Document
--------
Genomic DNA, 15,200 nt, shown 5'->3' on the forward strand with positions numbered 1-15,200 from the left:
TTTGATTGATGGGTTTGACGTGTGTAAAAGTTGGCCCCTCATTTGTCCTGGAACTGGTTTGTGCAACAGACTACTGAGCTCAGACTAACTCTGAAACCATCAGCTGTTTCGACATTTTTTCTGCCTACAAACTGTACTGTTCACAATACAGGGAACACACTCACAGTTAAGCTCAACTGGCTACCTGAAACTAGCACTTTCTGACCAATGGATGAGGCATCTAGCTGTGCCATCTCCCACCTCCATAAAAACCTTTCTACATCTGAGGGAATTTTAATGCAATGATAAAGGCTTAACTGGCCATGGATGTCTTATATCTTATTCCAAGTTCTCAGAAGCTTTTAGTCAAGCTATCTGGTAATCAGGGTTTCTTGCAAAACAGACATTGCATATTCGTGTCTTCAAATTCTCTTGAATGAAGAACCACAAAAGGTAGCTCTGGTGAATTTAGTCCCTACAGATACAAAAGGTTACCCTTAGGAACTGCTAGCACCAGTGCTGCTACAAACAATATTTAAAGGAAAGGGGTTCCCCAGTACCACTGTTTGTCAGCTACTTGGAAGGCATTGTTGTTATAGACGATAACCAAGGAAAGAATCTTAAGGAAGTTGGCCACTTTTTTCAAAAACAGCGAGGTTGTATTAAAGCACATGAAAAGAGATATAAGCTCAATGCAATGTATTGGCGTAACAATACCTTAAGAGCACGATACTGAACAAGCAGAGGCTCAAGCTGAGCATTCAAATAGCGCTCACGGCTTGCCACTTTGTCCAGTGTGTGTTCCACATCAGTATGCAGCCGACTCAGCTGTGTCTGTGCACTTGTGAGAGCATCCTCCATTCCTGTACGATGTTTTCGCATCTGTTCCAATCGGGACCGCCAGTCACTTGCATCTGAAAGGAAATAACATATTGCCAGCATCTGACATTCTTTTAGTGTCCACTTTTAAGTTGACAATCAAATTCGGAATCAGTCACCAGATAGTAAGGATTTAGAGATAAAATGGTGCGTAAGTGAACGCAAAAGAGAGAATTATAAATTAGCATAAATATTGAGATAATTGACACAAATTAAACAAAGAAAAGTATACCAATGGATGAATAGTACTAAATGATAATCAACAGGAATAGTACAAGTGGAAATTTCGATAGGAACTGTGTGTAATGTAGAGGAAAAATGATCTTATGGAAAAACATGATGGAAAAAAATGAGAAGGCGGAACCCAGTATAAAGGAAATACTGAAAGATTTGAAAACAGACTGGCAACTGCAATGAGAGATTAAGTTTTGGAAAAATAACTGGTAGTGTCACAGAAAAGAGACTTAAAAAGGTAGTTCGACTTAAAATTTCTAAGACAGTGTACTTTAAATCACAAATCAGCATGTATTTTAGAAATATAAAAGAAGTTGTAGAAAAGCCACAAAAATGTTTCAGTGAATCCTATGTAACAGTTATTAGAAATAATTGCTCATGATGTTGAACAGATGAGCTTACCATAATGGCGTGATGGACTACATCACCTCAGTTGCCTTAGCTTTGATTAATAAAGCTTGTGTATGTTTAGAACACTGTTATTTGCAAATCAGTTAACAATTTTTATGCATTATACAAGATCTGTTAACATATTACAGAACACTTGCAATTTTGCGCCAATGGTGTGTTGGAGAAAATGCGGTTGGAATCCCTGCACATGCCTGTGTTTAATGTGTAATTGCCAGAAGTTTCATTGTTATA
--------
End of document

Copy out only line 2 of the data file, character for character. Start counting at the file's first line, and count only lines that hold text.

TTTGATTGATGGGTTTGACGTGTGTAAAAGTTGGCCCCTCATTTGTCCTGGAACTGGTTTGTGCAACAGACTACTGAGCTCAGACTAACTCTGAAACCATCAGCTGTTTCGACATTTTTTCTGCCTACAAACTGTACTGTTCACAATACAGGGAACACACTCACAGTTAAGCTCAACTGGCTACCTGAAACTAGCACTTTCTGACCAATGGATGAGGCATCTAGCTGTGCCATCTCCCACCTCCATAAAAACCTTTCTACATCTGAGGGAATTTTAATGCAATGATAAAGGCTTAACTGGCCATGGATGTCTTATATCTTATTCCAAGTTCTCAGAAGCTTTTAGTCAAGCTATCTGGTAATCAGGGTTTCTTGCAAAACAGACATTGCATATTCGTGTCTTCAAATTCTCTTGAATGAAGAACCACAAAAGGTAGCTCTGGTGAATTTAGTCCCTACAGATACAAAAGGTTACCCTTAGGAACTGCTAGCACCAGTGCTGCTACAAACAATATTTAAAGGAAAGGGGTTCCCCAGTACCACTGTTTGTCAGCTACTTGGAAGGCATTGTTGTTATAGACGATAACCAAGGAAAGAATCTTAAGGAAGTTGGCCACTTTTTTCAAAAACAGCGAGGTTGTATTAAAGCACATGAAAAGAGATATAAGCTCAATGCAATGTATTGGCGTAACAATACCTTAAGAGCACGATACTGAACAAGCAGAGGCTCAAGCTGAGCATTCAAATAGCGCTCACGGCTTGCCACTTTGTCCAGTGTGTGTTCCACATCAGTATGCAGCCGACTCAGCTGTGTCTGTGCACTTGTGAGAGCATCCTCCATTCCTGTACGATGTTTTCGCATCTGTTCCAATCGGGACCGCCAGTCACTTGCATCTGAAAGGAAATAACATATTGCCAGCATCTGACATTCTTTTAGTGTCCACTTTTAAGTTGACAATCAAATTCGGAATCAGTCACCAGATAGTAAGGATTTAGAGATAAAATGGTGCGTAAGTGAACGCAAAAGAGAGAATTATAAATTAGCATAAATATTGAGATAATTGACACAAATTAAACAAAGAAAAGTATACCAATGGATGAATAGTACTAAATGATAATCAACAGGAATAGTACAAGTGGAAATTTCGATAGGAACTGTGTGTAATGTAGAGGAAAAATGATCTTATGGAAAAACATGATGGAAAAAAATGAGAAGGCGGAACCCAGTATAAAGGAAATACTGAAAGATTTGAAAACAGACTGGCAACTGCAATGAGAGATTAAGTTTTGGAAAAATAACTGGTAGTGTCACAGAAAAGAGACTTAAAAAGGTAGTTCGACTTAAAATTTCTAAGACAGTGTACTTTAAATCACAAATCAGCATGTATTTTAGAAATATAAAAGAAGTTGTAGAAAAGCCACAAAAATGTTTCAGTGAATCCTATGTAACAGTTATTAGAAATAATTGCTCATGATGTTGAACAGATGAGCTTACCATAATGGCGTGATGGACTACATCACCTCAGTTGCCTTAGCTTTGATTAATAAAGCTTGTGTATGTTTAGAACACTGTTATTTGCAAATCAGTTAACAATTTTTATGCATTATACAAGATCTGTTAACATATTACAGAACACTTGCAATTTTGCGCCAATGGTGTGTTGGAGAAAATGCGGTTGGAATCCCTGCACATGCCTGTGTTTAATGTGTAATTGCCAGAAGTTTCATTGTTATA